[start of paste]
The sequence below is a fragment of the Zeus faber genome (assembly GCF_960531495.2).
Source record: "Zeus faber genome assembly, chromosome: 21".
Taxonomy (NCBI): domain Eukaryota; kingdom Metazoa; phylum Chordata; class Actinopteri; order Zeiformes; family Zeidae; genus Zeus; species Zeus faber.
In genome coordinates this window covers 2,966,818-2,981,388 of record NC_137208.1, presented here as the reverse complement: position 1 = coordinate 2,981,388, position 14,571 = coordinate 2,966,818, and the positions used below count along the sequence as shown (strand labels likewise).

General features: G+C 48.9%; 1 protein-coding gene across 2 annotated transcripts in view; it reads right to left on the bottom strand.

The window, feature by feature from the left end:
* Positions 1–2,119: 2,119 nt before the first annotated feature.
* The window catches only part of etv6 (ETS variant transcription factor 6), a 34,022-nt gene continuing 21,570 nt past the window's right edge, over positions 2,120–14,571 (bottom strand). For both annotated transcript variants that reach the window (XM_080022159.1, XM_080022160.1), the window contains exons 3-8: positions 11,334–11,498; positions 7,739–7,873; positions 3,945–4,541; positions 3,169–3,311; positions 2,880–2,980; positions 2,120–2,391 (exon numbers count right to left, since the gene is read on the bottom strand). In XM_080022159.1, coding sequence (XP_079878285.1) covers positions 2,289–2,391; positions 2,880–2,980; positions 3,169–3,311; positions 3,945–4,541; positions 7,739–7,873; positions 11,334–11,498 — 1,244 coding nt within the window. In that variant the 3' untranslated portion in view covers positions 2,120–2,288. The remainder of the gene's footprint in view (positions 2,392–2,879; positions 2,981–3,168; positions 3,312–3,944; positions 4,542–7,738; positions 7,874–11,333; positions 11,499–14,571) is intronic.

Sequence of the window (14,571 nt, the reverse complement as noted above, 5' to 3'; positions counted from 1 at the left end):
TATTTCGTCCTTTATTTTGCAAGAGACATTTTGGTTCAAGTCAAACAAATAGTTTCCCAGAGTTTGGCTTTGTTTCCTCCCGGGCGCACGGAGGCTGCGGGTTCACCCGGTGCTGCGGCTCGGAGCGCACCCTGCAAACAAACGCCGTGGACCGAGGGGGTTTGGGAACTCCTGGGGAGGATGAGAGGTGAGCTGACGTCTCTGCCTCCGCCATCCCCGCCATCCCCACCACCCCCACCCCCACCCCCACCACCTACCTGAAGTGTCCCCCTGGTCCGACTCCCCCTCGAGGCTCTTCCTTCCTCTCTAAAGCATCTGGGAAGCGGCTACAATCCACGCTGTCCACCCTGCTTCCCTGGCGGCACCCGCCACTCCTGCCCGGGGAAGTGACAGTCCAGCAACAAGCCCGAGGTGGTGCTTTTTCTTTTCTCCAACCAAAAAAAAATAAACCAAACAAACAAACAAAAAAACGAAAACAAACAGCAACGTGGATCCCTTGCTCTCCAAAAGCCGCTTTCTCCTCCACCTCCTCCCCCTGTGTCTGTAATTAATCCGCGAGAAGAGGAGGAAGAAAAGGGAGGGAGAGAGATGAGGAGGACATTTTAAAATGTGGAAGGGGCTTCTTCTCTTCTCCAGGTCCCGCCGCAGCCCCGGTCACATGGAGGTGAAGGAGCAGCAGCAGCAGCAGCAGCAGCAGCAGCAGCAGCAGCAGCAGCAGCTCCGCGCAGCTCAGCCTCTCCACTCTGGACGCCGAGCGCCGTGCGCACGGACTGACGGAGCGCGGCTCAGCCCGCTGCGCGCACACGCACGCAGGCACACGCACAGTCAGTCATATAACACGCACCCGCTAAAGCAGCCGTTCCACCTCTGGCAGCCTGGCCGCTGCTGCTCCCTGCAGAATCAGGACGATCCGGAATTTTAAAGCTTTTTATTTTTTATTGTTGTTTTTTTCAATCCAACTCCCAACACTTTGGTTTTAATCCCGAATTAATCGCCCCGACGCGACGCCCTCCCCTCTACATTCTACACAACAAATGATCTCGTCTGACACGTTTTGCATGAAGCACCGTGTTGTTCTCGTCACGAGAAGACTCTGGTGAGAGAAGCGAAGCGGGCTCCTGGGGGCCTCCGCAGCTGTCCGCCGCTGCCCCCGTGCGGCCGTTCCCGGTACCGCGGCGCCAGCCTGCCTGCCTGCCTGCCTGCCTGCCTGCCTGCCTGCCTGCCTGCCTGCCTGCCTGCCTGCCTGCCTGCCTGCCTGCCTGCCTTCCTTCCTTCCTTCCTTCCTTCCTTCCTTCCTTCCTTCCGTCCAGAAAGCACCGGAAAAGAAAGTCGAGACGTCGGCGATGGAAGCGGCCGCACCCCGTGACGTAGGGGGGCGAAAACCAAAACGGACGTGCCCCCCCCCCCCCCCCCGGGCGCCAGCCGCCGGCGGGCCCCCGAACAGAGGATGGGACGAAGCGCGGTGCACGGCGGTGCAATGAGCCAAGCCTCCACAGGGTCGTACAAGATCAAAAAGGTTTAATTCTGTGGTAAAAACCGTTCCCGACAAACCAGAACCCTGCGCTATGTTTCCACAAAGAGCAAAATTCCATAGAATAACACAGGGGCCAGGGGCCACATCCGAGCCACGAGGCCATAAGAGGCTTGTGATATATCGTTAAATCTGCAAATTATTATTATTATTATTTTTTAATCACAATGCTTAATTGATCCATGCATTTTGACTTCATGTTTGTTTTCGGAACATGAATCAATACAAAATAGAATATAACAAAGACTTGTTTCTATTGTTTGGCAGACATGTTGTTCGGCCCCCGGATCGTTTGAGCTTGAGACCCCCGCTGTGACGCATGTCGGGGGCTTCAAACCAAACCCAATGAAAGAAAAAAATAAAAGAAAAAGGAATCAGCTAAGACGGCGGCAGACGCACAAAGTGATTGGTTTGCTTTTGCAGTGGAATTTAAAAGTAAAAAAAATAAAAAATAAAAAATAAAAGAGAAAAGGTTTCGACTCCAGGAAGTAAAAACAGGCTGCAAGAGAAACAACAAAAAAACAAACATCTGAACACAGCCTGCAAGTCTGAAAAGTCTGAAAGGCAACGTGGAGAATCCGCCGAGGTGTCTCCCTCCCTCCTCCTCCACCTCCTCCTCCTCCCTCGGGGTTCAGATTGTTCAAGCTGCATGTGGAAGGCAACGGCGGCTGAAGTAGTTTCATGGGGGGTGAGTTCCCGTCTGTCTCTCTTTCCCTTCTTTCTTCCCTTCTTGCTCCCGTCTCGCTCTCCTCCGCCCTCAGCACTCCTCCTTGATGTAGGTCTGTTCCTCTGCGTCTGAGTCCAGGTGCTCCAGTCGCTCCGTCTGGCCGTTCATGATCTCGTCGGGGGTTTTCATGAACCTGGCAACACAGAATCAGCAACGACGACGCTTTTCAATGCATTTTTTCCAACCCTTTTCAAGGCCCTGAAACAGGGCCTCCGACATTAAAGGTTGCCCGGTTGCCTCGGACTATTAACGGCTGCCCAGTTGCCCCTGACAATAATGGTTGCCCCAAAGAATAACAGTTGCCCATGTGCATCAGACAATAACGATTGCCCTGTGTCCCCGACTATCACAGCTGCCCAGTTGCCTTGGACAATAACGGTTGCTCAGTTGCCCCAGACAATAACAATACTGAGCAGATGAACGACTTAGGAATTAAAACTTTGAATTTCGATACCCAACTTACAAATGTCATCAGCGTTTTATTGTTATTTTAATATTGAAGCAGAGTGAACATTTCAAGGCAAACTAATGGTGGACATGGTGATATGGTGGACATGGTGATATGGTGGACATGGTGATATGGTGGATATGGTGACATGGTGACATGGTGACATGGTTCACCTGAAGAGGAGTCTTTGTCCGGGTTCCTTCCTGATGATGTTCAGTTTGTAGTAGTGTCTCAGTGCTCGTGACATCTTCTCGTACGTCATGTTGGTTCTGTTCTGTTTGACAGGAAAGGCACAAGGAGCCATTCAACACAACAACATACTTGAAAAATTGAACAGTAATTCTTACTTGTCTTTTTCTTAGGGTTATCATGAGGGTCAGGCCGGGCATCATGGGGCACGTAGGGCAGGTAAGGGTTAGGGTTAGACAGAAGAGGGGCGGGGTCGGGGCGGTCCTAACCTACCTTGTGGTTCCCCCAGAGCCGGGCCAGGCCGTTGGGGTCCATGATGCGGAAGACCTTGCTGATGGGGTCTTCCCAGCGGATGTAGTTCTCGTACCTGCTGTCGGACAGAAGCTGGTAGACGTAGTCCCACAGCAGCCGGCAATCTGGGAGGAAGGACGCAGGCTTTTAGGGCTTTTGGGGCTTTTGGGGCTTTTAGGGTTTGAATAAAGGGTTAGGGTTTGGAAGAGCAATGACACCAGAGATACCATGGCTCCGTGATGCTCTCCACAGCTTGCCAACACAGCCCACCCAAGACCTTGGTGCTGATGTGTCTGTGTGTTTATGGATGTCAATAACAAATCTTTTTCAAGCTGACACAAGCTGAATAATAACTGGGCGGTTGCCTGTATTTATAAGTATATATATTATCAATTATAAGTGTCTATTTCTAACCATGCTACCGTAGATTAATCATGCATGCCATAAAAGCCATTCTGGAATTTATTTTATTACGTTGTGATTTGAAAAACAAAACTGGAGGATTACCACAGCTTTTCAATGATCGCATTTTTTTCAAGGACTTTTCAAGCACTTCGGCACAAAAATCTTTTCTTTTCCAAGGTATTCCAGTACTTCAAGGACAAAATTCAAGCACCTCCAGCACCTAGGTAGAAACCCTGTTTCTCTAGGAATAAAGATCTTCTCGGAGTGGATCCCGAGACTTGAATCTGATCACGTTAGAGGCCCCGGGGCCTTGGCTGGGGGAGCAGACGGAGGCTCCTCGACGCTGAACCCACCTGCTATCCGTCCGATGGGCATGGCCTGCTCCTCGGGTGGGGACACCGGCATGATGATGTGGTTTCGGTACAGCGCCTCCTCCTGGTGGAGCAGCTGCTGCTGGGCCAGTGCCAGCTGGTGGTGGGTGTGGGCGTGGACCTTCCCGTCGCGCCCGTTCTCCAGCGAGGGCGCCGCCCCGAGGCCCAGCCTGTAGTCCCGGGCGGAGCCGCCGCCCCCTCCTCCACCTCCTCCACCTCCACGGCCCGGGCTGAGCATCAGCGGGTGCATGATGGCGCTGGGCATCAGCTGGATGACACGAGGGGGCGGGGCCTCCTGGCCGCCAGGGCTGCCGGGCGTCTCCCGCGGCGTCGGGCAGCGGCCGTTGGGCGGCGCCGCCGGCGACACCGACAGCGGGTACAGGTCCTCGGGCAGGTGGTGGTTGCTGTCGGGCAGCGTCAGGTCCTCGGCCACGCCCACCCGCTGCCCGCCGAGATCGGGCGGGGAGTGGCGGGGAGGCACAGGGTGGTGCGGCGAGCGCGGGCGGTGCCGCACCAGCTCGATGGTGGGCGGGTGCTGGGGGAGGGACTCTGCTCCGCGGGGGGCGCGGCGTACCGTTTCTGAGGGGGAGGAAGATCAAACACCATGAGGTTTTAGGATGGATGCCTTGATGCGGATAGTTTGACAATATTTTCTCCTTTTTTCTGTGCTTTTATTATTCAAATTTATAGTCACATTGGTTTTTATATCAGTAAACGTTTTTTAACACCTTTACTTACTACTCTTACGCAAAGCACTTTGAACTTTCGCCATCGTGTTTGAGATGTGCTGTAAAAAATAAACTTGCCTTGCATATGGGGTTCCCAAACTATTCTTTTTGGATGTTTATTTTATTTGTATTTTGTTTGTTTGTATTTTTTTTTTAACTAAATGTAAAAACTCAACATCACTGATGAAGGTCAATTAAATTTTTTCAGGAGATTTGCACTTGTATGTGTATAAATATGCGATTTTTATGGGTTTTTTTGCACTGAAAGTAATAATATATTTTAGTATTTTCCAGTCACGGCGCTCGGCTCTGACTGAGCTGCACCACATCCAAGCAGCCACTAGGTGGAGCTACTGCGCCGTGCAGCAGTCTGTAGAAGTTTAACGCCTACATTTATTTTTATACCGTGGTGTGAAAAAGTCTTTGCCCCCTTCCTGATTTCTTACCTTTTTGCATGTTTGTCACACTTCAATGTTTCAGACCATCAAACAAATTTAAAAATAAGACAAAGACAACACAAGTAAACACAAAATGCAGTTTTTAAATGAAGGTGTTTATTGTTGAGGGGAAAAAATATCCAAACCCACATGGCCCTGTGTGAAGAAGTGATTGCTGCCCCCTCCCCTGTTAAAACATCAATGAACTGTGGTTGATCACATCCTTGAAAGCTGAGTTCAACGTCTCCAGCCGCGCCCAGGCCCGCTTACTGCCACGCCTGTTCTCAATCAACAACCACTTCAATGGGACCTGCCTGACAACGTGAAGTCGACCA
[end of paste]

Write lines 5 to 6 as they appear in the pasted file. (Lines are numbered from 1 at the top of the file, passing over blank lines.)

General features: G+C 48.9%; 1 protein-coding gene across 2 annotated transcripts in view; it reads right to left on the bottom strand.

The window, feature by feature from the left end: